According to Paula, audiovisuals have changed profoundly since the beginning of her career, especially since we started consuming video content on mobile phones. “Before, the picture was the place of craftsmen, those who rewind the film. A lot of money was needed to produce advertisements. Every three and a half minutes cans were billed in dollars and ‘woe to you’ if you didn’t get it right. It was very strong in the movies. In the transition from film to video, there was already a change in the way images were created, but when video began to fall on mobile phones, it became the de facto language, and today it dominates the world. After that, everyone became content producers,” he says.

The filmmaker also connects audiovisuals with sociology: “It is one of the most profound things that has happened sociologically in the world.” Today, we communicate and produce images, and at the same time we read subjectivities that we did not read before. The subtlety, abstraction and detail that already integrates our mind with this change is amazing. You can compose yourself.”

Paula is also a partner in the Petra Belas Artes cinema in São Paulo, since the reopening of the great audiovisual cultural icon of the capital. She was invited by André Sturm, who was looking for someone to invest in. This coincided with the period when she left Bossa Nova Filmes and wanted to have an important cultural investment.


Between her hometown of Campinas, São Paulo and her grandfather’s farm in the Pantanal, where she went at least four times a year in her youth, Paula created the basis for her irreverent, curious and profound personality. Amidst laughter, tears and long pauses for reflection, she recounts what it was like to be on the front lines as a female ad filmmaker in Brazil, but her emotion seems to well up even as she talks about where her desire lives today: to accelerate human purpose for through humanitarian projects.

Purpose is back on the agenda again. As for the executive director, she seems to cross business and personal life: “I started this year with the following question: what legacy do we want to leave beyond our existence? To answer this question, we need to think about a time far beyond our time and consider daughters, granddaughters and great-granddaughters to understand how we can achieve a more equal society,” he says.

She does her part. She is a member of three female Brazilian audiovisual groups and participates in Jewish and Arab groups. The most important thing, he says, is to defend the possibility of professional women being present in the industry. “Our fight is for more women to be on stage, behind and in front of the camera. We need directors, screenwriters, actresses and producers. We must have a sisterhood and strengthen each other, because pain is like age. And it’s amazing how long it takes. Changes are still very difficult to make, even in 2022.”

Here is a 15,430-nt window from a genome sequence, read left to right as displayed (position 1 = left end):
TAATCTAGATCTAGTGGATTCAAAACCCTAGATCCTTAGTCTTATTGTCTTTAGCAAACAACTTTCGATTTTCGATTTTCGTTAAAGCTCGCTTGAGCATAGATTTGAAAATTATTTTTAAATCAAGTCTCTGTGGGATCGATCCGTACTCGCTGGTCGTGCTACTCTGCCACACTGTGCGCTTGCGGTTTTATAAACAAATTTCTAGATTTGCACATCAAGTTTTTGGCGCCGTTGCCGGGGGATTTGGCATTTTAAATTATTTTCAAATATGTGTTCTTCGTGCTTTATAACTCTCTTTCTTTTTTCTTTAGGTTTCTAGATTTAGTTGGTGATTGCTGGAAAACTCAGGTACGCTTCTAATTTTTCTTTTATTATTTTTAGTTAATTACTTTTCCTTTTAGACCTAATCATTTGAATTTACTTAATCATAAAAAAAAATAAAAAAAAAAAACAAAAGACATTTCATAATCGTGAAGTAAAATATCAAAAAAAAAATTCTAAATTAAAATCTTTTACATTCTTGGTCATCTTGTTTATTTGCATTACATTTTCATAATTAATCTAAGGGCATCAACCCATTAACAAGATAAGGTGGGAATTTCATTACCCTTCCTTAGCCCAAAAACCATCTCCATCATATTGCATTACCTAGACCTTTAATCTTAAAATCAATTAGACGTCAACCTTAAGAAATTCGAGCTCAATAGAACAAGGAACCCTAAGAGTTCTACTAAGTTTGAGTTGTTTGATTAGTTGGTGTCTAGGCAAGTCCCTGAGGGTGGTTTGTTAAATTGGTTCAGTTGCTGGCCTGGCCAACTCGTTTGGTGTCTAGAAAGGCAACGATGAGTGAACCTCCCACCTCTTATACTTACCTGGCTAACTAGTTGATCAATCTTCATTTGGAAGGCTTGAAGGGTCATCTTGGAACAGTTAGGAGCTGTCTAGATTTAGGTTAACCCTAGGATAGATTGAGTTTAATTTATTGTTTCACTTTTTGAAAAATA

But the director faces a mission beyond the feminine. “The challenges of the world are becoming more and more terrible, because we are failing. There is a lot of pain. I feel that we are in a period of fog, an emotional pandemic. Therefore, we have to accept more and more social projects. Of course, we cannot do everything, but it is possible to contribute. And companies play an important role in this, because institutions and governments are not keeping up,” he says.


Speaking of regrets, Paula says that her “compulsive curiosity” sometimes got in the way of her personal and family life. “I am constantly learning, in search of knowledge and things that I can collect, and I do it with great voraciousness. My curiosity is almost obsessive. And I don’t say this with pride, because this imbalance made me behave with my family, with my loves and friends in a way that I would do differently now. Today I try to find a balance.”

Unaware of this, Paula may have another answer to her compulsion when she comments on the difference between the hero’s and heroine’s journeys, which is the theme of the project. Desire linethe unfolding of the documentary An uncertain place of desire, directed by her. “When we talk about that path for man, he has to go through several challenges. The female heroine’s journey, in contrast, is about fulfilling someone else’s desires before her own. But empowering her desires is liberating and a fundamental key to a society with equality. Therefore, our question in this paper is: what did you leave behind to be who you are?”

Curious, purposeful and with a keen eye for the corner of people that no one notices, Paula seems like she has never given up on her desires throughout her life, whether in front of or behind the camera. “I am a sapiosexual [atração sexual ou romântica por pessoas inteligentes]. I am seduced by the intelligence of another.”